Love triangle case: Businessman has charge of conspiring to grievously hurt mistress' boyfriend withdrawn
SINGAPORE: A businessman who was sentenced to six years' jail in May 2019 after being convicted of ordering a hit on his mistress' boyfriend will no longer have to be imprisoned.
Lim Hong Liang, 57, was given a discharge not amounting to an acquittal on Wednesday (Jul 14) for one charge of engaging in a conspiracy to voluntarily cause grievous hurt to Joshua Koh Kian Yong.
Lim had contested the charge initially but was found guilty in a district court in April 2019 of hiring hitmen to attack Mr Koh.
READ: Love triangle trial: Businessman found guilty of hiring hitmen to slash two-timing beauty queen's lover
Mr Koh was dating Lim's mistress, former Miss Mermaid 30-year-old Audrey Chen Ying Fang. Lim, who was married, met Ms Chen in 2014 and entered into an intimate relationship with her. He lavished gifts on her including a car, a domestic helper's services and the use of a condominium unit.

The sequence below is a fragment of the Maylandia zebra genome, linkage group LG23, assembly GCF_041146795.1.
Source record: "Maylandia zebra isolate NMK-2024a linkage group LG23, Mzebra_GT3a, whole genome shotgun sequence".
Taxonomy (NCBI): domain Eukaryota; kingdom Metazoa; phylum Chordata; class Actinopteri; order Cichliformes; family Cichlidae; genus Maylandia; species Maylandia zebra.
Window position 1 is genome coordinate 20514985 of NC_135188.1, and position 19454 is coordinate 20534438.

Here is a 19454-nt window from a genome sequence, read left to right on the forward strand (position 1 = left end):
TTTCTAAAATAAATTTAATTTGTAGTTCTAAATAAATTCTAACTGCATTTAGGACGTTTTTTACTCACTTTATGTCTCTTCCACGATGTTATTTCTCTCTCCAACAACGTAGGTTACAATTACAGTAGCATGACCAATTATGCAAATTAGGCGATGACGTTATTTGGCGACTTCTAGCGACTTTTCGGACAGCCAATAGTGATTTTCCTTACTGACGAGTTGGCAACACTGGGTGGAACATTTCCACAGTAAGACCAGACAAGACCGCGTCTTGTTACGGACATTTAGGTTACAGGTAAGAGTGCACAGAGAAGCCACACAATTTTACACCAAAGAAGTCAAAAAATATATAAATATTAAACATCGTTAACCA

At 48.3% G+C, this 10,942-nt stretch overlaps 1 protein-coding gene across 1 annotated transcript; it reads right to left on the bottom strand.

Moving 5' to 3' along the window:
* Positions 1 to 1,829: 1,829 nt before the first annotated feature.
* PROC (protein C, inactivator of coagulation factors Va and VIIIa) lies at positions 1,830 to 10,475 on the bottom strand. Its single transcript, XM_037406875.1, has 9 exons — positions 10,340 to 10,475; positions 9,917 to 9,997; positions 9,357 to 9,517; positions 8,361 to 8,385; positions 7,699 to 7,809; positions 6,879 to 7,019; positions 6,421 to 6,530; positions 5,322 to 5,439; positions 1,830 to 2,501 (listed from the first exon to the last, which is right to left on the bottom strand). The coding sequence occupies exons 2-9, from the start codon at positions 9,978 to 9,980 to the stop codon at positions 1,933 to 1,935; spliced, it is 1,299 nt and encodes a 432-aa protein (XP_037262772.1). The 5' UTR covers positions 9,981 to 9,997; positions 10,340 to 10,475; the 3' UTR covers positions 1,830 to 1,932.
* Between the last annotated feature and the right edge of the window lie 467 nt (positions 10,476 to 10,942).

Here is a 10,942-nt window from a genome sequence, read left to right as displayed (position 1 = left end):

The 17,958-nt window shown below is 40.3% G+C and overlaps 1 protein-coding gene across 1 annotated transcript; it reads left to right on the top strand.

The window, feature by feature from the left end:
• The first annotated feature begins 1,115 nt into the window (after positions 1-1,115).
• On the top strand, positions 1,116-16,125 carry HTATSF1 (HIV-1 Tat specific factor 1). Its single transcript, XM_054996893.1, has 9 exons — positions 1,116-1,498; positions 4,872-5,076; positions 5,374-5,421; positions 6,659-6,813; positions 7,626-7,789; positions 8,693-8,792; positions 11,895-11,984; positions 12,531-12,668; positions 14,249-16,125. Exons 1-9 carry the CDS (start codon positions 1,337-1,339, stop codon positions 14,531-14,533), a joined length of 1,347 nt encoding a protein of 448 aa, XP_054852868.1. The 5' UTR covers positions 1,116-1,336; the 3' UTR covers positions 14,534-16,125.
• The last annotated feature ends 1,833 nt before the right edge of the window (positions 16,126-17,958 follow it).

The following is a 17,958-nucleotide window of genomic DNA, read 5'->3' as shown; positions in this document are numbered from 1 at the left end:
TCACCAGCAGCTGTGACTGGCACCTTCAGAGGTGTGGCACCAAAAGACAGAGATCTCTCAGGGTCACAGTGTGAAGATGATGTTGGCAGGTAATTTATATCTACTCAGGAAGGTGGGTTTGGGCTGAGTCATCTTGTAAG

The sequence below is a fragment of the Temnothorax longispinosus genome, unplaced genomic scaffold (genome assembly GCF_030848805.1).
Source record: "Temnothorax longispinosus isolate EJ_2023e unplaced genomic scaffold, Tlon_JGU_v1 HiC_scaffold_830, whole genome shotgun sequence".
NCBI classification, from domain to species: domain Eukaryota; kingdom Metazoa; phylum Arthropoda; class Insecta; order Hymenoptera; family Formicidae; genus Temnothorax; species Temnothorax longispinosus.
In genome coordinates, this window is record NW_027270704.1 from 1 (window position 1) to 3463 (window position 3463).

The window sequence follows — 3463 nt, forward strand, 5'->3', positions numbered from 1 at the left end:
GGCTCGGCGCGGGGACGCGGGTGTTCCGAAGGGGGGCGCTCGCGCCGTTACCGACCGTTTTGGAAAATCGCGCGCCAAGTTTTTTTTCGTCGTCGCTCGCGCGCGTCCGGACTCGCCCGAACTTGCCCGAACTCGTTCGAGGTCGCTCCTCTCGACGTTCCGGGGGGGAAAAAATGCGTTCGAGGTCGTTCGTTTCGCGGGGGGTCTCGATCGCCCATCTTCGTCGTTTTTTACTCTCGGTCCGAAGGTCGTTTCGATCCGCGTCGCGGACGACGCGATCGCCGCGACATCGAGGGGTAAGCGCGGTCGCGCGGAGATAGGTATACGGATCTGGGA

When Lim found out that Ms Chen was seeing banquet waiter Mr Koh, he wanted to teach Mr Koh a lesson, the court heard at the time.
Lim was accused of paying hitmen S$5,000 to scar Mr Koh, who was married to a Thai woman. Mr Koh was attacked twice - first punched and kicked until his nose was fractured and his face was swollen and bleeding, then slashed outside an eatery over his lips.
The scar over his mouth is likely to remain permanent, previous court documents indicated.
Lim appealed to the High Court against the sentence and conviction, and the court ordered a retrial after the defence argued that prosecutors had failed to disclose a witness statement in the case.
Justice Aedit Abdullah had found contradictions between this statement and the court testimony given by a prosecution witness who was the essential link between Lim and those who committed the assault.
"In preparing for the retrial, the prosecution reviewed the available evidence and decided to discontinue the criminal proceedings against Lim, and to administer a conditional warning to him instead," said a spokesperson for the Attorney-General's Chambers (AGC) in a statement on Wednesday night.
"These conditions include Lim not reoffending within a 36-month period, as well as compensating the victim for his medical costs and the pain and suffering for his injuries."
She added that if Lim breaches any of the conditions to his warning, the charge against him may be revived.
The charge of conspiring to cause grievous hurt was punishable by a maximum term of life imprisonment, a fine, or caning.
Seven men were taken to court over this case; they received sentences of up to 14-and-a-half years' jail, and a few of them receiving caning.